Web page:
I DON'T KNOW what it's like at your house at Christmas, but at my place it ain't Ozzie and Harriet's.

Maybe that's why I like daydreaming. Anticipation can be so much more fun than the real thing, and it's surely a lot easier to clean up after.Take last weekend. The two oldest of our three children were due home from college, and I was looking forward to having my nest full again. I don't know why I always forget what it's like to have them home. It's the same thing that happens in childbirth. You forget you swore "never again" until you're back in the labor room begging for ice chips.

For some reason, I had this notion that it couldn't be Christmas until my family was together again under one roof. You know, like that Hallmark commercial, where the kid comes home in a blizzard, and everybody starts singing like the Mormon Tabernacle Choir.

I love that commercial. I see that boy sneak in that door and I want to run up and hug him. I keep thinking that's how Christmas ought to be at my house. Except it doesn't snow here. And we don't sing.

Well, we sing, but not together. You have to be in the same room to do that. Lately, even when we're all in town, we're seldom home at the same time.

That's the part I seem to forget. And I really forgot it last weekend. The way I had it figured, everybody would be home by Sunday afternoon, and we could all sit down to dinner together.

After dinner, maybe we'd finish decorating the tree, or bake cookies, or play a game. Or hey, we could make gingerbread houses with graham crackers like we did when the kids were little. The more I thought about it, the better it got. I got so excited, I started thumbing through cookbooks.

By late afternoon, the house was clean (well, as clean as it ever gets) and I had a moussaka in the oven, plus a batch of cookie dough in the fridge.

My husband came home from Christmas shopping in an oddly festive mood (maybe he hit a big sale at Kmart) and started memorizing a poem. At 51, he says it's time he learned "The Night Before Christmas." Don't ask.

Meanwhile, I plugged in the tree lights, turned on some Christmas music and waited for the troops to come home.

It was a long wait. The youngest canceled first. Couldn't make it in time for dinner, he said, had lots of, like, important stuff to do.

His sister bailed out next. Called from a friend's house while eating a sandwich. "Don't wait up," she said.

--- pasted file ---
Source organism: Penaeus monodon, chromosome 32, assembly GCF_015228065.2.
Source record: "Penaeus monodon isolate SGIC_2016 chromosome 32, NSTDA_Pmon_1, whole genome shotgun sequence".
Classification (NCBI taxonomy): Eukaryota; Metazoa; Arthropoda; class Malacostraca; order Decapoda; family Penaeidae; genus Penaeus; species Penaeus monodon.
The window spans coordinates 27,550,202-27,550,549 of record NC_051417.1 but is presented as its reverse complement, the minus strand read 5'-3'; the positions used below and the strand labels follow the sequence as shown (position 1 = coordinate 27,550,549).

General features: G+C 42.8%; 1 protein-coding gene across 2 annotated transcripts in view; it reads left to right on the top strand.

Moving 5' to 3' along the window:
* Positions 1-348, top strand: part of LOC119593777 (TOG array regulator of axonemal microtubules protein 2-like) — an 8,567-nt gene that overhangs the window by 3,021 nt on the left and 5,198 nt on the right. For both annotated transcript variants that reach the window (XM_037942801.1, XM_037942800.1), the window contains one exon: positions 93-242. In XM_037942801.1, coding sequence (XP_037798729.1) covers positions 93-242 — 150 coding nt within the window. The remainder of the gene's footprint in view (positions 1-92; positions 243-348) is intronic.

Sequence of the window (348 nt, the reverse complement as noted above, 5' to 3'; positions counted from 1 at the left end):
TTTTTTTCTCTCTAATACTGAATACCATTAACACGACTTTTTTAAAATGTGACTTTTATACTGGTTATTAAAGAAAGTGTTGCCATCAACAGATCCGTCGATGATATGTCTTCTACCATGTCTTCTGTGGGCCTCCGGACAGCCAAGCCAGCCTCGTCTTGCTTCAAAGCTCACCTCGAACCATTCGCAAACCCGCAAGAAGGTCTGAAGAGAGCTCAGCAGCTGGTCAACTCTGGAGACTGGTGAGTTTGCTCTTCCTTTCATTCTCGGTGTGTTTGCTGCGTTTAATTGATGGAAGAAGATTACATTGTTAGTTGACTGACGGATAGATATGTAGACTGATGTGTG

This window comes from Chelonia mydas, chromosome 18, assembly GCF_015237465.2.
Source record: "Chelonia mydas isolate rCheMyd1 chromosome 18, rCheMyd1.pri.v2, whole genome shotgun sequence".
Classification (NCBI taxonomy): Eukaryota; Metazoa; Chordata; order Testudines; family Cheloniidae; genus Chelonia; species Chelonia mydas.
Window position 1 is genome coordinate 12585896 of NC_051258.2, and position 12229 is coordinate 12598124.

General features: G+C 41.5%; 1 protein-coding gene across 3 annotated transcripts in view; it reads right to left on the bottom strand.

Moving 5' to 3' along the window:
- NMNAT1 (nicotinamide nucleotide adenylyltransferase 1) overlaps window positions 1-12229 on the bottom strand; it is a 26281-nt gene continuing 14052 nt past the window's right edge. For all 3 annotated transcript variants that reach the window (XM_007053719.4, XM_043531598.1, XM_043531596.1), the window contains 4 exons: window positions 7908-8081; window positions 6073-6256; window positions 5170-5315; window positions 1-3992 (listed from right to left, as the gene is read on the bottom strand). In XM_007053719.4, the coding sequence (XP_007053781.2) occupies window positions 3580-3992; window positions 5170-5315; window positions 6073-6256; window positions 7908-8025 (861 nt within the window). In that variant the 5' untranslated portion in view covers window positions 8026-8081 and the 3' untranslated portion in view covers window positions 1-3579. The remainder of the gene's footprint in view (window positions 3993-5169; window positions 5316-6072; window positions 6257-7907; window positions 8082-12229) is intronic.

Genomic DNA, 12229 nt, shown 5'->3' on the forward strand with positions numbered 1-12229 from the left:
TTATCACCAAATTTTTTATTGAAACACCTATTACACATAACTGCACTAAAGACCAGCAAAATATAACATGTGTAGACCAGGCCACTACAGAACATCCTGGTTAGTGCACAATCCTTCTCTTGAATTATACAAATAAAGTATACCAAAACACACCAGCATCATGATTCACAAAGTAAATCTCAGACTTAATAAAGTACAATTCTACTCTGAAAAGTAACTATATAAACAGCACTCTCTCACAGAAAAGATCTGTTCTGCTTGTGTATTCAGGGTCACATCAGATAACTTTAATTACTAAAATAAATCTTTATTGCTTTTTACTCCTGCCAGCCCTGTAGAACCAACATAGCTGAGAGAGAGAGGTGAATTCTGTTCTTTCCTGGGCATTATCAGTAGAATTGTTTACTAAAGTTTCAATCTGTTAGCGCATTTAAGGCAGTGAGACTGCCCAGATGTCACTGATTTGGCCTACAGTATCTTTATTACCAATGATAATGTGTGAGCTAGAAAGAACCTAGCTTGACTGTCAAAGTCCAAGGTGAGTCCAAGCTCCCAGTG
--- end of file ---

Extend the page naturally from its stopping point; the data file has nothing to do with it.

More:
The oldest drove in about 5 p.m., lugging a carload of laundry. He's big - 6 foot, 3,200 pounds. When he hugs you, you know you've been hugged. His neck, I thought, smelled like Christmas. I dished up moussaka while he laughed at his dad butchering lines of poetry.

("A wink of his eye and a twist of his head soon gave me to know I had nothing to dread - except the wrath of the woman I wed.")

After dinner, we decided to catch a movie. I wanted to see something Christmasy. They wanted to see Demi Moore.

We were buying tickets for "Disclosure" when we realized we had no money. I hadn't brought a purse. The boy is always broke. And his dad had forgotten to bring his wallet.

"You might've remembered it," I snapped, "if you hadn't been so busy trashing `The Night Before Christmas.' "

We were headed for the car, when suddenly a woman from the ticket line came running after us.

"Let me buy your tickets," she said grinning. "I've got lots of money. Besides, it's Christmas."

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So we did.

That night, as my family slept, I kept thinking about the woman. I couldn't remember if I said thanks. And I really wanted to thank her, not just for the tickets, but for . . . everything.

So, if you meet a woman named Dee - who sounds like Emma Thompson and has a huge heart, if not a whole lot of money - please give her my thanks and wish her Merry Christmas.

And do the same, if you will, for the guy who was with her. She said his name was Santa. Maybe she was kidding. But they both looked like Santa to me.

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